For example, a child who has experienced authentic child abuse from the targeted-rejected parent will NOT exhibit a haughty and arrogant attitude toward the abusive parent, nor will the child exhibit a sense of entitlement relative to the abusive parent. So the child will NOT meet diagnostic indicator 2 for AB-PA.
In addition, the behavior-chain line of questions will have established the abusive-problematic parenting of the targeted-rejected parent, so the child’s belief in the child’s “victimization” is true, so the child will not meet diagnostic indicator 3 of AB-PA.
So an authentically abused child will NOT meet two of the three criteria of AB-PA. Diagnostically, it’s not even close.
Plus, the attachment system (diagnostic indicator 1) also looks different in authentic child abuse than from a cross-generational coalition with a narcissistic/(borderline) parent, but this is a technical issue that I won’t get into here (I’ll reserve that discussion for a later time).
In addition, diagnostic indicator 1 has a Secondary Criterion of Normal-Range Parenting by the targeted parent, which would not be met if the parenting practices of the targeted parent are authentically abusive – so actually, an authentically abused child will not meet ANY of the three diagnostic criteria of AB-PA.
This means that the three diagnostic criteria of AB-PA can quickly and efficiently rule-out false allegations of “parental alienation.” So anyone who is worried about potential false allegations of “parental alienation,” it’s really simple, just apply the three diagnostic indicators of AB-PA. In false allegations of “parental alienation” the child’s symptoms will not evidence all three indicators of AB-PA, so “parental alienation” is ruled-out.
Assessment Leads to Diagnosis
That’s the process of differential diagnosis. All diagnoses are initially on the table, and then we systematically collect information to rule-in and rule-out various alternatives.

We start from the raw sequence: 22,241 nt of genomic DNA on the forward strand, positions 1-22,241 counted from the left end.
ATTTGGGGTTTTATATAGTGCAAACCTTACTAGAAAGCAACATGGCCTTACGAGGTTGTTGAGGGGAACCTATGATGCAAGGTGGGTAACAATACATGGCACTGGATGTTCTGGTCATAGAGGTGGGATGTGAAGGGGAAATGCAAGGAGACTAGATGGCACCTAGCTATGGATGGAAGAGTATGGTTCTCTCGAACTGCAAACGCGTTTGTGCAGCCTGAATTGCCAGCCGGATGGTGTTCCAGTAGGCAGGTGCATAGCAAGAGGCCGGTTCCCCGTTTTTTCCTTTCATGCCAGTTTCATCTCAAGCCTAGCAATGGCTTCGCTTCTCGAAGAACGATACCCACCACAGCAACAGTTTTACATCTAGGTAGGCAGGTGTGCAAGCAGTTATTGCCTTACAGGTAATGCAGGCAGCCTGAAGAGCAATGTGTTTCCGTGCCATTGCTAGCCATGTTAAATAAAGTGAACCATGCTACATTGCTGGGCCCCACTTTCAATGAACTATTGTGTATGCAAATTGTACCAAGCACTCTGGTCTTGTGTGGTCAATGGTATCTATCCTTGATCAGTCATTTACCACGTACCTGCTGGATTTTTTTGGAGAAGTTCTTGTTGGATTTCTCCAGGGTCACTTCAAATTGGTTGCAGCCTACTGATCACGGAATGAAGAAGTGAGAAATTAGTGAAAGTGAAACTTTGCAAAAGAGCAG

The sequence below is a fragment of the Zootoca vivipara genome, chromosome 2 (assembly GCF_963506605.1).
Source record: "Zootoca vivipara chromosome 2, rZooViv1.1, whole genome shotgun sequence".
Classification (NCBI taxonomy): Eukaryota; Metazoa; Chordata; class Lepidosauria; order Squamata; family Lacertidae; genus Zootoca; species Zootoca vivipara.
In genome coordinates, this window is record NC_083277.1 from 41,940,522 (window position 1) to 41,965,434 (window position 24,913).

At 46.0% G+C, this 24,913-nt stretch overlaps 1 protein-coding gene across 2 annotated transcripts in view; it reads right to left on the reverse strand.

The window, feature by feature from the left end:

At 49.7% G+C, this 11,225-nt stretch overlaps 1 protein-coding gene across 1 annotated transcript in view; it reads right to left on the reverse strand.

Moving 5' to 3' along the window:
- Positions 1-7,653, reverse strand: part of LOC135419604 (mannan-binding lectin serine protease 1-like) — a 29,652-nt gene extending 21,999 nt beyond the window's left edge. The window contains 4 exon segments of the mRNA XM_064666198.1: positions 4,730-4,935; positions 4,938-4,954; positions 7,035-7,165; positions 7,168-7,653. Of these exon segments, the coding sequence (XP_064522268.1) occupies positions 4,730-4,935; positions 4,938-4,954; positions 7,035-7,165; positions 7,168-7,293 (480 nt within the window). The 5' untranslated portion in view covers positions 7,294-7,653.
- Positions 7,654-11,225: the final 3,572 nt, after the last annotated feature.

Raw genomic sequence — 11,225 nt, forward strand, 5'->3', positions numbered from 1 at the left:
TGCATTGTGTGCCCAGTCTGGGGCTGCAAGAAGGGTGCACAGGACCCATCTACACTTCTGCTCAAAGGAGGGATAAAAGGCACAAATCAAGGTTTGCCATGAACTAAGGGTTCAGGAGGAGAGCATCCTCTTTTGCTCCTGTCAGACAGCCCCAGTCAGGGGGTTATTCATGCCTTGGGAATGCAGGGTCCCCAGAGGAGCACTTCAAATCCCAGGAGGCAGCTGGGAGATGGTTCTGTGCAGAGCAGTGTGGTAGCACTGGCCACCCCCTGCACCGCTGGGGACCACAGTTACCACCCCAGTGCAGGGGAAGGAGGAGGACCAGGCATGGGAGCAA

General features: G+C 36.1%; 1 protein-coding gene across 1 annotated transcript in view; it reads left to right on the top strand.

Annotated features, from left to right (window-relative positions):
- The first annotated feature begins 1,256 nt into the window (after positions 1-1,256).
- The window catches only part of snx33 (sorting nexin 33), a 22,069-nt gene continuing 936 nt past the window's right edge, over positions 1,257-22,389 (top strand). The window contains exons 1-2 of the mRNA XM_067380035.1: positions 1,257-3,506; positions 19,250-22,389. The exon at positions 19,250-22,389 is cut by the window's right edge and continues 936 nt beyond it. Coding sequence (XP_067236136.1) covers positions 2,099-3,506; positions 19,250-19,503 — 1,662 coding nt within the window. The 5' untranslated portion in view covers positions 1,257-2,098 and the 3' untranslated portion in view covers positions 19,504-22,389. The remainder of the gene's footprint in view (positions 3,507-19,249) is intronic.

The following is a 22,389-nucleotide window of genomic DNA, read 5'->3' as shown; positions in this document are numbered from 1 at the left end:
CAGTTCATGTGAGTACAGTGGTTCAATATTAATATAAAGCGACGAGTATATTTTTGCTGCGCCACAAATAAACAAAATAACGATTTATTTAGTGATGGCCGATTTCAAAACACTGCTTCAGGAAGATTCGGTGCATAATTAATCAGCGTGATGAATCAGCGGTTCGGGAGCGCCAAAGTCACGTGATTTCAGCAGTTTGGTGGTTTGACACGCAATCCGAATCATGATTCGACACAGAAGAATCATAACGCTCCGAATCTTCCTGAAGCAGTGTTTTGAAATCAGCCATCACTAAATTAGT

The focus is always on the child’s symptoms since we want to ensure that the child has a normal-range and developmentally healthy childhood free of pathology. When there is substantial parent-child conflict, we want to make sure that this conflict is effectively resolved and that the parent-child relationship returns to a normal-range of affectional bonding so that the child can benefit from receiving the love of both parents. If the child is being physically, sexually, or psychologically abused, then we want to take steps to ensure the child’s protection.
To make the conflict go away, we must first establish the cause of the conflict, 1) possible inherent issues with the child, such as ADHD, 2) potential problematic parenting by the targeted parent and possible circular causality, and 3) potential problematic parenting by the allied parent in a cross-generational coalition with the child against the other parent – or possibly some combination of two or all three of these factors.
Every form of pathology has a characteristic pattern of symptoms.
Diagnosis involves a systematic approach to identifying (and documenting) the pattern of child symptoms so that we can determine the cause, which then leads to our treatment plan for addressing the cause.
Assessment leads to diagnosis, and diagnosis guides treatment.
Craig Childress, Psy.D.
Clinical Psychologist, PSY 18857